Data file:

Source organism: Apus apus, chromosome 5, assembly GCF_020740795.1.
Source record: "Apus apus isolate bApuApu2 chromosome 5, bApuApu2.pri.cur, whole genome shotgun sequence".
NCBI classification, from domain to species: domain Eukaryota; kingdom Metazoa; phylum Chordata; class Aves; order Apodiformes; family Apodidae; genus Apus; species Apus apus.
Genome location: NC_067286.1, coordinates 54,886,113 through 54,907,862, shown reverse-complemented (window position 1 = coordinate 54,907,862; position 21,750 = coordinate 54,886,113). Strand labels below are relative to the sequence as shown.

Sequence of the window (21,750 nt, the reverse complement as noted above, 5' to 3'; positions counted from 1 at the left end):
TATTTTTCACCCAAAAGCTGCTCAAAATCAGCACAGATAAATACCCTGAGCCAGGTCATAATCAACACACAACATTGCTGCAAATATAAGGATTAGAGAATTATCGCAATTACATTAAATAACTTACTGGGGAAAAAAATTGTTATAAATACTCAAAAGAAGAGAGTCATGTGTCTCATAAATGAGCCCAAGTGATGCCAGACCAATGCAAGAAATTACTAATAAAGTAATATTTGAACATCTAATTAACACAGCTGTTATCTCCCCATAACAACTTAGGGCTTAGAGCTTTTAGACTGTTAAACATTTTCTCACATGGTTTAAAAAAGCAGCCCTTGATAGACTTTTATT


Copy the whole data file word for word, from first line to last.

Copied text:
Source organism: Apus apus, chromosome 5, assembly GCF_020740795.1.
Source record: "Apus apus isolate bApuApu2 chromosome 5, bApuApu2.pri.cur, whole genome shotgun sequence".
NCBI classification, from domain to species: domain Eukaryota; kingdom Metazoa; phylum Chordata; class Aves; order Apodiformes; family Apodidae; genus Apus; species Apus apus.
Genome location: NC_067286.1, coordinates 54,886,113 through 54,907,862, shown reverse-complemented (window position 1 = coordinate 54,907,862; position 21,750 = coordinate 54,886,113). Strand labels below are relative to the sequence as shown.

Sequence of the window (21,750 nt, the reverse complement as noted above, 5' to 3'; positions counted from 1 at the left end):
TATTTTTCACCCAAAAGCTGCTCAAAATCAGCACAGATAAATACCCTGAGCCAGGTCATAATCAACACACAACATTGCTGCAAATATAAGGATTAGAGAATTATCGCAATTACATTAAATAACTTACTGGGGAAAAAAATTGTTATAAATACTCAAAAGAAGAGAGTCATGTGTCTCATAAATGAGCCCAAGTGATGCCAGACCAATGCAAGAAATTACTAATAAAGTAATATTTGAACATCTAATTAACACAGCTGTTATCTCCCCATAACAACTTAGGGCTTAGAGCTTTTAGACTGTTAAACATTTTCTCACATGGTTTAAAAAAGCAGCCCTTGATAGACTTTTATT